Friday, October 30, 2015
Halloween is often seen as a controversial holiday, filled with evil and demons.It is seen as a fearful time of Satan worship.
Maybe the holiday had questionable origins. Maybe it was shrouded in superstition, but that was a long time ago.
Now-a-days Halloween is about playing dress-up, community parties, and general fun. Yes, there is still a hint of the macabre, but for the Christian, celebrating the defeat of death should be common practice.
On Halloween, scary things are out in the open for all to see -- and to avoid if you choose. It is the other 364 days that I worry about. On those days, evil is more hidden and can often blindside the unaware.
Saturday, October 17, 2015
A few weeks ago, I hopped into my car to head to church. I turned the key in the ignition and nothing happened--NOTHING! Perhaps I left the door ajar or the lights on and the battery was drained.
My son jumped the car, hoping that would solve the problem, but it didn't. I'd recently replaced the battery and the alternator and that completely ended my knowledge of electrical things that make the car stop working.
We eventually realized that the brake lights were remaining on,even after the ignition was off. That was what was draining the new battery. After Ariel, Adam's fiance, did an Internet search, we found that a little plastic piece, connected to the brake, had broken. That was what permitted the lights in the car to shine, even after the ignition was turned off.
It was only a $10 piece of plastic that popped right onto the back of the brake, but when broken, it ultimately caused the same result as the expensive alternator. It didn't matter that the piece wasn't shiny or interesting looking, it was still necessary to keep the car working.
The same is true when a team forms for a social purpose, whether it is in a sport, employment, or a place of worship. When each member finds his purpose and does his work well, the group thrives. When that person fails to do that job and no one is brought in to replace him, the group becomes dysfunctional.
We see it all the time, schools that are no longer reaching academic success, churches that are no longer impacting their communities, business that are going bankrupt, and charities that aren't serving the purposes they once served. We have the talent but the talented no longer have the drive. That one little piece is missing.
The Apostle Paul wrote about such a thing happening to the early church. 1 Corinthians 12 gives an example of the human body and how it works. No one part of the body is better than the other, because all the parts are necessary for the body to work most efficiently.
It's not about education or beauty or age or money. It's about everyone doing his part and doing it well.
Tuesday, October 13, 2015
My grandmothers didn't talk much about The Depression, at least not that I remember. They didn't have to. I knew it must have been a difficult time, because of the habits both my grandparents developed.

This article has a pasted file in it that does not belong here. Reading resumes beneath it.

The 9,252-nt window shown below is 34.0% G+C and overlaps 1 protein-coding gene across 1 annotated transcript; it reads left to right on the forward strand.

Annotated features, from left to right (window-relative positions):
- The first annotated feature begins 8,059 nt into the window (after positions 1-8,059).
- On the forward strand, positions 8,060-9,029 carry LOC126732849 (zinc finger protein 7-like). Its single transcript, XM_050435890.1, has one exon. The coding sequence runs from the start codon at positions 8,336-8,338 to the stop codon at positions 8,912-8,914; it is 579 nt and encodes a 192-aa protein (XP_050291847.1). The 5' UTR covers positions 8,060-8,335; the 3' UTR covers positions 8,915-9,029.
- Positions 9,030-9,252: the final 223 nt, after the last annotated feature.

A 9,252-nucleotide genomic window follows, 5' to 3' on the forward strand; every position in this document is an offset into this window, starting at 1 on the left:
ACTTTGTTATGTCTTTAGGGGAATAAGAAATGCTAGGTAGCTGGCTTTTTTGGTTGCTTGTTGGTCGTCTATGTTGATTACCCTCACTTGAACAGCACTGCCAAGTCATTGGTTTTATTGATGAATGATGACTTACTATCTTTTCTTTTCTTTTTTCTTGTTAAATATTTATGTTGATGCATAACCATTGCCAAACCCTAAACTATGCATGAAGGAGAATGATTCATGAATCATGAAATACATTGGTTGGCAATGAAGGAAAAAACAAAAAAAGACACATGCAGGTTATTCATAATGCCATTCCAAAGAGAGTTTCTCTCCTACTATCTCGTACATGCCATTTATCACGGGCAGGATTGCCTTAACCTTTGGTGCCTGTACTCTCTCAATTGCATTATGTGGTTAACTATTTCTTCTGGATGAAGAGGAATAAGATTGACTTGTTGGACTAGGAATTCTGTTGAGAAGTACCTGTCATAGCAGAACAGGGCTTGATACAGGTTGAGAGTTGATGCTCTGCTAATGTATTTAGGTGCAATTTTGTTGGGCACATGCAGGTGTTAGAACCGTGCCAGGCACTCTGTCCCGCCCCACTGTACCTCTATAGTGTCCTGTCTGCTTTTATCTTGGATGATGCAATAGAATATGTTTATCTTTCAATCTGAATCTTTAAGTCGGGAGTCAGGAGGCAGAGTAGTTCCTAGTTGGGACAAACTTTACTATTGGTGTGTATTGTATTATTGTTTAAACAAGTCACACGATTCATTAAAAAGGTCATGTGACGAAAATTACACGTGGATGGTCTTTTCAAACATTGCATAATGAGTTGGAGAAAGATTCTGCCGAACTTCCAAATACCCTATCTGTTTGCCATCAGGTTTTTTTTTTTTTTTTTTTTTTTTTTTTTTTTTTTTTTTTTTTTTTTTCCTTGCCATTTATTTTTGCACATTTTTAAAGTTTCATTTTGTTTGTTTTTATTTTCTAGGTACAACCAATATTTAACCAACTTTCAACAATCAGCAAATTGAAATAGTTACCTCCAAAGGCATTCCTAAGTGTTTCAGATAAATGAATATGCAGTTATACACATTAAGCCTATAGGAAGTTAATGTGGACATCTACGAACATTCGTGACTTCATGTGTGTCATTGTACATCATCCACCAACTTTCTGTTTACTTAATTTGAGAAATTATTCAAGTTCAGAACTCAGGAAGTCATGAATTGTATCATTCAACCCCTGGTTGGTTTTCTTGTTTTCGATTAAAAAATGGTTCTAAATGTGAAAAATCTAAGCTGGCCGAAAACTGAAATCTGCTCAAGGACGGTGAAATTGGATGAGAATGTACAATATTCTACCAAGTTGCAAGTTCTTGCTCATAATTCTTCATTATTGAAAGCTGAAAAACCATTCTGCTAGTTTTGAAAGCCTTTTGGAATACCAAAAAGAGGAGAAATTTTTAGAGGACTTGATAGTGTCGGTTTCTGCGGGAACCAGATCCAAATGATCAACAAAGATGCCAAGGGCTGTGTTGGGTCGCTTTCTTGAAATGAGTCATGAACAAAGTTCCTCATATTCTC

My grandparents were members of the Empty Plate Club. If you put food on your plate, you ate it. There were hungry people in the world and to waste food was disrespectful. Leftovers were never thrown away. They were warmed over or recycled into tasty stews and soups.
Both my grandparents knew how to can and preserve foods. The even made nourishing meals out of odd foods. One grandmother made watermelon rine preserves. My brothers loved them. The other once pointed to a weed growing in the yard and called it Polk Salad. I asked her to make some for me and she replied that she hoped she would never have to eat it again. That sentence spoke volumes.
They were the real recyclers, too. Clean aluminum foil was reused. Paper bags were save and reused--no plastic in those days. Coffee cans were painted and used as flower pots. Everything was used until it was used up.
They knew how to survive.
I knew The Depression must have shaped their thinking, their way of behaving.
It makes me think. What will my grandchildren see in my behavior? How will the assess me? What will my behavior tell them about my past and what I've learned?
Tuesday, October 6, 2015
Most of us have a special place, a room, a workshop, a place to call our own. I used to claim my Grandmother's house. It was a place I could visit, year after year. There was a second place, a state park near about an hour away from her home. Now that my grandmother's place no longer exists, Natchez Trace State Park is the place I call my special place.
When I was a child, I went on school field trips to Natchez Trace. I remember one year during our annual school picnic, a group of hippies in brightly painted school buses were camping in the park. They eventually bought property in Nashville and The Farm, their settlement, exists to this day.
I remember how exciting these people in their bright buses and unusual clothes were to me. That sunny day, swinging on the swings, listening to pop music trailing from the camp store was one of the happiest I had that summer.
When I had a family, 2 foster children stayed with us and I wondered what kind of vacation I could manage with 3 hyperactive children. I remembered the fun I'd had at Natchez Trace. A cabin by the lake made a nice family trip.
My son, Adam, spent many summer trips at Natchez Trace. Over the years, when finances were tight, the park was an affordable weekend get away. It was nice to see him enjoy the place I loved.
Last year Adam surprised me. On a family retreat, he proposed to his fiance on the dock overlooking the lake at Natchez Trace. Now, the park has sentimental value for another generation. This weekend, as we packed to leave the park, he suggested that next year we should make the trip a little longer.
The 12 year old girl, swinging on the swings, listening to pop music, and watching the hippies walk past, could have never foreseen that in her future.